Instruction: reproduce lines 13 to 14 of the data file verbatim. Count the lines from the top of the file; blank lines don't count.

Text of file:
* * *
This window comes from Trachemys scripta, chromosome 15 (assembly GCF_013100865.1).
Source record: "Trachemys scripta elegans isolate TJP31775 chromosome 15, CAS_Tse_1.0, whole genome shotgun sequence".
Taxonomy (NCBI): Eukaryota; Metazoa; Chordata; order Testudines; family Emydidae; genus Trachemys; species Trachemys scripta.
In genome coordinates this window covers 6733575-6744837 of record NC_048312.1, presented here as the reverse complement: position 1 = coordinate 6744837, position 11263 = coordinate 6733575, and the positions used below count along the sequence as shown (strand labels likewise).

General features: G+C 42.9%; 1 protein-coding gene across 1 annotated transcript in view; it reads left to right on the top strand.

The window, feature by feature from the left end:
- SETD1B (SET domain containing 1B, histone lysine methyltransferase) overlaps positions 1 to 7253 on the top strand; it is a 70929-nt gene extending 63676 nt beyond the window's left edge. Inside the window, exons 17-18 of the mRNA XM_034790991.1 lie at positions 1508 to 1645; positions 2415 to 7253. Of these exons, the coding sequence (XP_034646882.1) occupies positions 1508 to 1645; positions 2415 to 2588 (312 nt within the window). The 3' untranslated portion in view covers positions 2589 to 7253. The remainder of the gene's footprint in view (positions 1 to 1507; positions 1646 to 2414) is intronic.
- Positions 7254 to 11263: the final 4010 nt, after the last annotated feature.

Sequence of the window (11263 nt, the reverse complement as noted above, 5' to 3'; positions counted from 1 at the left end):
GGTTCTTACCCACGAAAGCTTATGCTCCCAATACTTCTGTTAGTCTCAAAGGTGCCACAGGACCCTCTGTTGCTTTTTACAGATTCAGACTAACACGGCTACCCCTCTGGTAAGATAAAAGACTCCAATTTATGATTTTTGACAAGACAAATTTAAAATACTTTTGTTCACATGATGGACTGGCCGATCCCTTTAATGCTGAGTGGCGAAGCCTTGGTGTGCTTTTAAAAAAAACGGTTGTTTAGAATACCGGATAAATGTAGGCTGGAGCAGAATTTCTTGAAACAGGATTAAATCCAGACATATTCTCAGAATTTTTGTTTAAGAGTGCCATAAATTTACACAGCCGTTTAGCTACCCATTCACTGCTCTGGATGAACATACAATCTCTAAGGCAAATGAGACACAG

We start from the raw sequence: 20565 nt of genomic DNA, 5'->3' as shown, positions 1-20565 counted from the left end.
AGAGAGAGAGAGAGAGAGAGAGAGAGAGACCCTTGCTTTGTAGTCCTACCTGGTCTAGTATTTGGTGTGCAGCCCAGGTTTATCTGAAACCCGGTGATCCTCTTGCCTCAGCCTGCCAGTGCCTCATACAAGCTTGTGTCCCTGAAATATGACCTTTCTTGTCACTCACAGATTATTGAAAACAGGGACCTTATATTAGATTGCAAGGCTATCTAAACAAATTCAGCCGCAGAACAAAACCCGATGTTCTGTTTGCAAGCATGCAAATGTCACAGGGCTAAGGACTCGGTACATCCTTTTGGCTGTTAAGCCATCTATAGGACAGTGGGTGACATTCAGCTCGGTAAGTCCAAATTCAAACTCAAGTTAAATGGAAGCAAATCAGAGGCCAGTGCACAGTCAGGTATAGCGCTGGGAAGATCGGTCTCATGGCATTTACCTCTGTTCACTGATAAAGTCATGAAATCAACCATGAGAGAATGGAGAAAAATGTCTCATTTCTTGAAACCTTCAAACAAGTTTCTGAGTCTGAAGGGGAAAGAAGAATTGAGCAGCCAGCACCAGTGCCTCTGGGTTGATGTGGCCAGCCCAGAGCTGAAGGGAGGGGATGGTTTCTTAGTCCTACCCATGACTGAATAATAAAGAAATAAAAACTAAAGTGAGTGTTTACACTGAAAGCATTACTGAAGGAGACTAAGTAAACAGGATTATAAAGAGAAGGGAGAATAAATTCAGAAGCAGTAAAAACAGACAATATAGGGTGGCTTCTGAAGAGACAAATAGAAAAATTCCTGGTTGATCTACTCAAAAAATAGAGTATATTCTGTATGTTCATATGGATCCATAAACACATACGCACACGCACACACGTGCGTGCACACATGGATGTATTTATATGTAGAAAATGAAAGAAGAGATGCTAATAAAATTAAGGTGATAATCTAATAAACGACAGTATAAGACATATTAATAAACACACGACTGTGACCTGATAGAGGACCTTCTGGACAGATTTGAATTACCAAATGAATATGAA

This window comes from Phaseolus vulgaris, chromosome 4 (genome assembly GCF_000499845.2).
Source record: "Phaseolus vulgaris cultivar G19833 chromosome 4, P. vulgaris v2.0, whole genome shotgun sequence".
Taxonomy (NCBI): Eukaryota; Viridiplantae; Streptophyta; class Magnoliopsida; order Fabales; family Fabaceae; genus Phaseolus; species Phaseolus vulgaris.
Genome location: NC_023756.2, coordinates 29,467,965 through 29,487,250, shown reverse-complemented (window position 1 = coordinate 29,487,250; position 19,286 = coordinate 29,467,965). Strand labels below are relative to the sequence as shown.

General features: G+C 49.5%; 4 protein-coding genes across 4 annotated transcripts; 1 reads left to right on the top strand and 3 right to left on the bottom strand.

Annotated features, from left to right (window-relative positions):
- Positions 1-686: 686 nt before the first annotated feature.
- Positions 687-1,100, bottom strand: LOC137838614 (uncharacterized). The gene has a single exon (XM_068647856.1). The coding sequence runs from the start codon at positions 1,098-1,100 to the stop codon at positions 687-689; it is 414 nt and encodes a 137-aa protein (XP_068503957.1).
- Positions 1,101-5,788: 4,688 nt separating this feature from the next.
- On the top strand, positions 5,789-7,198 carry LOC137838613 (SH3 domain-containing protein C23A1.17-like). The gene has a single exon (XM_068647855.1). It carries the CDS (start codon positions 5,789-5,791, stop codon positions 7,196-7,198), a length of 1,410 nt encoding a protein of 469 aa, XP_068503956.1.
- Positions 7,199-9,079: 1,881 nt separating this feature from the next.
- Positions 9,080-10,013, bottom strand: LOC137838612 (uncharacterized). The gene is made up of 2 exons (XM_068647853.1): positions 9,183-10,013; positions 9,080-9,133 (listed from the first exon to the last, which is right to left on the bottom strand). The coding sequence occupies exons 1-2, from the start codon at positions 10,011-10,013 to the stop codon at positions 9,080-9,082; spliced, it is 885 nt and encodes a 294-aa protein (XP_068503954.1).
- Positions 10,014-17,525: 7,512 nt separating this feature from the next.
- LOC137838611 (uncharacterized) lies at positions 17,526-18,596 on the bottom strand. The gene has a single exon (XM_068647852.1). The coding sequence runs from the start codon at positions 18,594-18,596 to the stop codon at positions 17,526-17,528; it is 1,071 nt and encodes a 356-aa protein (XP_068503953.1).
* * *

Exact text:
This window comes from Phaseolus vulgaris, chromosome 4 (genome assembly GCF_000499845.2).
Source record: "Phaseolus vulgaris cultivar G19833 chromosome 4, P. vulgaris v2.0, whole genome shotgun sequence".